You wouldn’t take an over-the-counter medication without considering its side effects. We should be at least as cautious when considering further government intrusion into health care. We need only look at countries with government health care to see its side effects in full force. President Obama and other supporters of government health care aren’t villains who want to kill Grandma. They have good intentions, but so does the girl who sees a bug crawling on her sleeping mother’s face and runs to get the frying pan.
“Lowering the cost of health care” is politician-speak for shifting some or all of the price away from the actual consumer to someone else, either the consumer’s employer or government (taxpayers).
The primary side effect of shielding the consumer from the actual price of his purchase is inflated demand. We’re all inclined to use more of a good or service when someone else foots part or all of the bill. I have worn eyeglasses since age seven. I know laser surgery is available, but the price persuades me eyeglasses aren’t so bad. However, if congress passes legislation forcing my neighbor to pay half of the bill, I just may reevaluate my optical options. When government artificially lowers the consumer’s share of the price, the woman who might have bought a bottle of acetaminophen for her headache now makes a doctor visit. The overweight man who might have bought a treadmill at the market price now seeks gastric bypass surgery at taxpayers’ expense.
In countries with government health care, the main side-effect of inflated demand is a longer average waiting time. In 2001, 38 percent of British patients and 27 percent of Canadian patients waited over four months for elective surgeries including cataract removals and hip replacements. Only 5 percent of American patients had to wait so long. Swedish clinics have appointed guards to keep order while frustrated patients wait hours to speak to a doctor. The guards’ duties also include keeping customers out of clinics when waiting rooms are full.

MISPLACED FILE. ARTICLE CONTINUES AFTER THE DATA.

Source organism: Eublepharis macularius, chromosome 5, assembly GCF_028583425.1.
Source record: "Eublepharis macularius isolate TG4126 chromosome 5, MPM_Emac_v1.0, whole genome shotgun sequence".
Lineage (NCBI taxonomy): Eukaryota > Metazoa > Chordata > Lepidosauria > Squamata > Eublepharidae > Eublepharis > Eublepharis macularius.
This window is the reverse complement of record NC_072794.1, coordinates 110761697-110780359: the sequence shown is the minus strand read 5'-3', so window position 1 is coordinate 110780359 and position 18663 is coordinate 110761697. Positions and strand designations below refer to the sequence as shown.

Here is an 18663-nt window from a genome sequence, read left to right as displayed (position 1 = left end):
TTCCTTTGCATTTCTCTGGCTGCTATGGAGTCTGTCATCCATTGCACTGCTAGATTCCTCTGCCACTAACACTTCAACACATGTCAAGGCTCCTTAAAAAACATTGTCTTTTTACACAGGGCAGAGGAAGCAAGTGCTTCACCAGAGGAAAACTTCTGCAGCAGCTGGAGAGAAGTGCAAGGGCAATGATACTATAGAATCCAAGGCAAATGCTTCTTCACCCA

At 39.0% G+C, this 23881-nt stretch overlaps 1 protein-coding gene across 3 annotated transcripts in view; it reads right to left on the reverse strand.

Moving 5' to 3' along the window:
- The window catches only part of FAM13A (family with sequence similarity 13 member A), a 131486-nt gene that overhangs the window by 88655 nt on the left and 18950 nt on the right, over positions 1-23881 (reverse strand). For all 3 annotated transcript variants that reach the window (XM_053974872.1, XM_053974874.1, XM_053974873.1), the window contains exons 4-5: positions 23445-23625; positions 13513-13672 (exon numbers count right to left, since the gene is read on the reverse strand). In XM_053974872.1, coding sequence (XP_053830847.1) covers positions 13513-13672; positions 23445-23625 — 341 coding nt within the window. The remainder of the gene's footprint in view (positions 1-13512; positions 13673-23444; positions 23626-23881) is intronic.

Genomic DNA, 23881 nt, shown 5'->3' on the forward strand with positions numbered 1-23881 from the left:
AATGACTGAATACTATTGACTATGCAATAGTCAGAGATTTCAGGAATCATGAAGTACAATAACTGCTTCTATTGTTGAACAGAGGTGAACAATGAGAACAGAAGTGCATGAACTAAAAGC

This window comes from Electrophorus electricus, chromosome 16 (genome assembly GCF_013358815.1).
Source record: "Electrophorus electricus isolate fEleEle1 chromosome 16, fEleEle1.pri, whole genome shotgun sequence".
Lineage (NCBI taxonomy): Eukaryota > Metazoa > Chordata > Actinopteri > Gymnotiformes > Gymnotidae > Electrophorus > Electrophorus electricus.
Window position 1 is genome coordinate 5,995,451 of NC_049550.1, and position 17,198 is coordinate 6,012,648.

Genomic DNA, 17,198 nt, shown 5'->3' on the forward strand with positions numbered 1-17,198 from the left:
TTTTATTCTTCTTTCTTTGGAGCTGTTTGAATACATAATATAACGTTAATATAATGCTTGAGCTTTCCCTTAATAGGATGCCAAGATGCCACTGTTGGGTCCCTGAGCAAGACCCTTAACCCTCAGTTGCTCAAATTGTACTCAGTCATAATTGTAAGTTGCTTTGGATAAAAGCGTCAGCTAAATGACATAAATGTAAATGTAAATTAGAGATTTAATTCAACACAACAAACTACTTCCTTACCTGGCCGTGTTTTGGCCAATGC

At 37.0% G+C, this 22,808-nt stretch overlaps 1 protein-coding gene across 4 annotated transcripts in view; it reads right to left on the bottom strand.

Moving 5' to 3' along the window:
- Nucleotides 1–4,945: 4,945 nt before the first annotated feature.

When more patients compete for the same amount of time, even patients with serious ailments have to make do with shorter doctor visits and shorter hospital stays. This is a noted problem in Canada and Japan. In the old Soviet Union, the average doctor visit consisted of two and a half minutes of doctor-patient interaction and five minutes of the doctor filling out bureaucratic paperwork
A third effect of inflated demand is lower quality of service. Private business owners try to provide clean environments and friendly service because they fear losing customers. When inflated demand creates a surplus of customers, this incentive disappears. If a customer gets offended and walks out, others are waiting right behind him. To see this process in action, just look at government housing projects. After 60 years of government health care, British hospitals have acquired a reputation for having dirty rooms and overworked nurses.
Economist Milton Friedman explained why government programs are inefficient. He described four categories of spending:
Category 1 is you spending money on yourself. You have incentives to consider cost and quality.
Category 2 is you spending your money on someone else. When you buy your mother-in-law a gift, you have the same incentive to consider cost, but less incentive to consider quality.
Category 3 is you spending someone else’s money on yourself. You’ll want the best money can buy, regardless of cost. This is the consumer’s position in government health care.
Category 4 is you spending someone else’s money on still another stranger. When you rob Peter to pay Paul, you have no incentives to consider cost or quality. This is the bureaucrat’s position in government health care.
Efficient health care would look less like categories 3 and 4 and more like category 1. Allowing consumers to purchase out-of-state insurance would force insurance companies to compete with one another. If government stopped requiring employers to provide health care, some employers would continue to offer it, and others wouldn’t. Those who didn’t would have to offer higher wages to compete for workers, who could use the higher wages to purchase insurance privately. An efficient system is one in which the buyer and the user are the same person.
Next time you go grocery shopping, try this experiment. You and some friends stand in a circle, and each of you pass your credit card to the person at your left. Now everyone can shop at someone else’s expense. If that sounds like a good idea to you, Obamacare may be just your cup of Kool-Aid.
Tommy Richardson grew up in rural Texas, graduated from Tarleton State University and lives in Erath County. His column appears monthly.